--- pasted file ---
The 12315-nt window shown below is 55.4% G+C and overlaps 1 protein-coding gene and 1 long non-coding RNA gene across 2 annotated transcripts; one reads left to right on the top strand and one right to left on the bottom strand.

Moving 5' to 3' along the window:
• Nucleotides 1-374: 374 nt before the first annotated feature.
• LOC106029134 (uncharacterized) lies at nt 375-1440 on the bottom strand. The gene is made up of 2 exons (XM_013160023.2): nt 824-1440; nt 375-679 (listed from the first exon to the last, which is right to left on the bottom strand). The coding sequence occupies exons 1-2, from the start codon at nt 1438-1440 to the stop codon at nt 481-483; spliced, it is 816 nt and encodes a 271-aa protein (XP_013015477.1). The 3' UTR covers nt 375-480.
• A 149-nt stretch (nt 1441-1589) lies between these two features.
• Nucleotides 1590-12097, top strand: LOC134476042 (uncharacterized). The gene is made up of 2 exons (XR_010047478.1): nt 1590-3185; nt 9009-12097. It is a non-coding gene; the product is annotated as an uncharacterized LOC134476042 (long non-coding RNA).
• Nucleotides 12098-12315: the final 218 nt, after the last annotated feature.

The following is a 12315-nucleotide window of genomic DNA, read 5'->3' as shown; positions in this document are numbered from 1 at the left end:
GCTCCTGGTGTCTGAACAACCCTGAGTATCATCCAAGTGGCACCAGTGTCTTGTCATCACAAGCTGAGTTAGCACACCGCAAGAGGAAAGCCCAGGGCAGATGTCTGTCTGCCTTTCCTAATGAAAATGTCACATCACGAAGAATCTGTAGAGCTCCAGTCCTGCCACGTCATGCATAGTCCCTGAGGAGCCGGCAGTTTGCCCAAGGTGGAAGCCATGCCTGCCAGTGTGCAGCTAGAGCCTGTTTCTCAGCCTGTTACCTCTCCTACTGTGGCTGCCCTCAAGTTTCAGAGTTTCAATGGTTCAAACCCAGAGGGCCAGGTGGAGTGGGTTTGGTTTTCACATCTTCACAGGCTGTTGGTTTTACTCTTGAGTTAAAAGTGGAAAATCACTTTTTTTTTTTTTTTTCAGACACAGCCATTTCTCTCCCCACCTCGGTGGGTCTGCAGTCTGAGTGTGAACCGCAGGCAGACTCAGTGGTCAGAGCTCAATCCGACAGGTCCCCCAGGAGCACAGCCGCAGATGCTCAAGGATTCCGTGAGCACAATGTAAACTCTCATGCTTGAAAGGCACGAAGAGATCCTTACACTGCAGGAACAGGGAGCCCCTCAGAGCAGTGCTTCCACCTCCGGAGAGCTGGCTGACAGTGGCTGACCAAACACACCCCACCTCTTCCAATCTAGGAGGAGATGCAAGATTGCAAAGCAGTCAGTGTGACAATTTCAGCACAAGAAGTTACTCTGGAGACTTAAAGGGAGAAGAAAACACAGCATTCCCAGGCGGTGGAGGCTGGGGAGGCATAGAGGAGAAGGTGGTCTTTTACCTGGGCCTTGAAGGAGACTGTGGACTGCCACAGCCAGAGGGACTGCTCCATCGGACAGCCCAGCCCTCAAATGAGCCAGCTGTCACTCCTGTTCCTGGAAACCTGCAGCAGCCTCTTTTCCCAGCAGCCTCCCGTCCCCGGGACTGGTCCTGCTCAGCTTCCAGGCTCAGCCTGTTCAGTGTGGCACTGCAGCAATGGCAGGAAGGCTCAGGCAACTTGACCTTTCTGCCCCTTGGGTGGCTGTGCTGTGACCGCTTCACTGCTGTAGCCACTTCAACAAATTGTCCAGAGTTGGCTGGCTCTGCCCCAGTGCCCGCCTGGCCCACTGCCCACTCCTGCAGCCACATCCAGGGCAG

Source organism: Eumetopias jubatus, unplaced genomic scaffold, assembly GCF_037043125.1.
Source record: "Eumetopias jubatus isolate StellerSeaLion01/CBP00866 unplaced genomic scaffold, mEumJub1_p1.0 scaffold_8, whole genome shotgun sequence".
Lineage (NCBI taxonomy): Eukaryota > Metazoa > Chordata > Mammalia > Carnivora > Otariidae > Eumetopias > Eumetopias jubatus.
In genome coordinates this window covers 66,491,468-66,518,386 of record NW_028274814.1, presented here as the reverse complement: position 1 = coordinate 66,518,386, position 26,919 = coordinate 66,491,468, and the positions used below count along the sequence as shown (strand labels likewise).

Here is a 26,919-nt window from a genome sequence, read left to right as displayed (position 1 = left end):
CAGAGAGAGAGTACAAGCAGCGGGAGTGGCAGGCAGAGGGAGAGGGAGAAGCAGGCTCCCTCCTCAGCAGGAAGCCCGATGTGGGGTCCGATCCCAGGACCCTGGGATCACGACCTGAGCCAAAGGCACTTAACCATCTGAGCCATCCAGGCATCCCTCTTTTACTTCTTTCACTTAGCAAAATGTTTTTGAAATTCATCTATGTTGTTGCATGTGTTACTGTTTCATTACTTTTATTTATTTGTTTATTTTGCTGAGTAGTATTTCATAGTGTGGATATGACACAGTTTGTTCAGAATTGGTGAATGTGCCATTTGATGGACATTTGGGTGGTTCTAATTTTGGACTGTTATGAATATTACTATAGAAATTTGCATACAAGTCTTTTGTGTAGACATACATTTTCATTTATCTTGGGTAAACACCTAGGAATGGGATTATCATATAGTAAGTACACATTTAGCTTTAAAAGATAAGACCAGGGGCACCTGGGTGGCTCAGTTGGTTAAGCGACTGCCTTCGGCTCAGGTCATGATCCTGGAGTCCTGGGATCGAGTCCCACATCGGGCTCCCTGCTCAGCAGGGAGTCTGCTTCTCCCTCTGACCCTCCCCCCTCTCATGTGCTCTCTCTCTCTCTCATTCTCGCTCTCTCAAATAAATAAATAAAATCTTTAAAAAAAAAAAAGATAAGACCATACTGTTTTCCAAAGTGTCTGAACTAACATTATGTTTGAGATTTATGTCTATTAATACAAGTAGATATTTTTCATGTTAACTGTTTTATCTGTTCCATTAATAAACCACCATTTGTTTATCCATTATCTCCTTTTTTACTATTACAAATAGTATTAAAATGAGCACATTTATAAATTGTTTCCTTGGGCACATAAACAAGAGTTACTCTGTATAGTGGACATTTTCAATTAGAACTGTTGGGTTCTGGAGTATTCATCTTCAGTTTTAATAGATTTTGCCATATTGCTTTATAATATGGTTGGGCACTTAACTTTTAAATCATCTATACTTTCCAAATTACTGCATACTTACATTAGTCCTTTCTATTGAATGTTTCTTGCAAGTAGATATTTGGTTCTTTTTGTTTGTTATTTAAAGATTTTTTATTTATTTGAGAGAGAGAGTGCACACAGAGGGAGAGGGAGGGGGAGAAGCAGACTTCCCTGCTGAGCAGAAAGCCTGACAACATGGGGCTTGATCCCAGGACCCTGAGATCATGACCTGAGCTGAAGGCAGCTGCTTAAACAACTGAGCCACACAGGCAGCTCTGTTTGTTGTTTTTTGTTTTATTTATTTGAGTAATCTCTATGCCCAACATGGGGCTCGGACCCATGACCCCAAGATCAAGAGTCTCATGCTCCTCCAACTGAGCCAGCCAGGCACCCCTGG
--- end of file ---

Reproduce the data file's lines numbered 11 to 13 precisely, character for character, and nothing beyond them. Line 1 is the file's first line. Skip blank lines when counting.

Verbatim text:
Source record: "Eumetopias jubatus isolate StellerSeaLion01/CBP00866 unplaced genomic scaffold, mEumJub1_p1.0 scaffold_8, whole genome shotgun sequence".
Lineage (NCBI taxonomy): Eukaryota > Metazoa > Chordata > Mammalia > Carnivora > Otariidae > Eumetopias > Eumetopias jubatus.
In genome coordinates this window covers 66,491,468-66,518,386 of record NW_028274814.1, presented here as the reverse complement: position 1 = coordinate 66,518,386, position 26,919 = coordinate 66,491,468, and the positions used below count along the sequence as shown (strand labels likewise).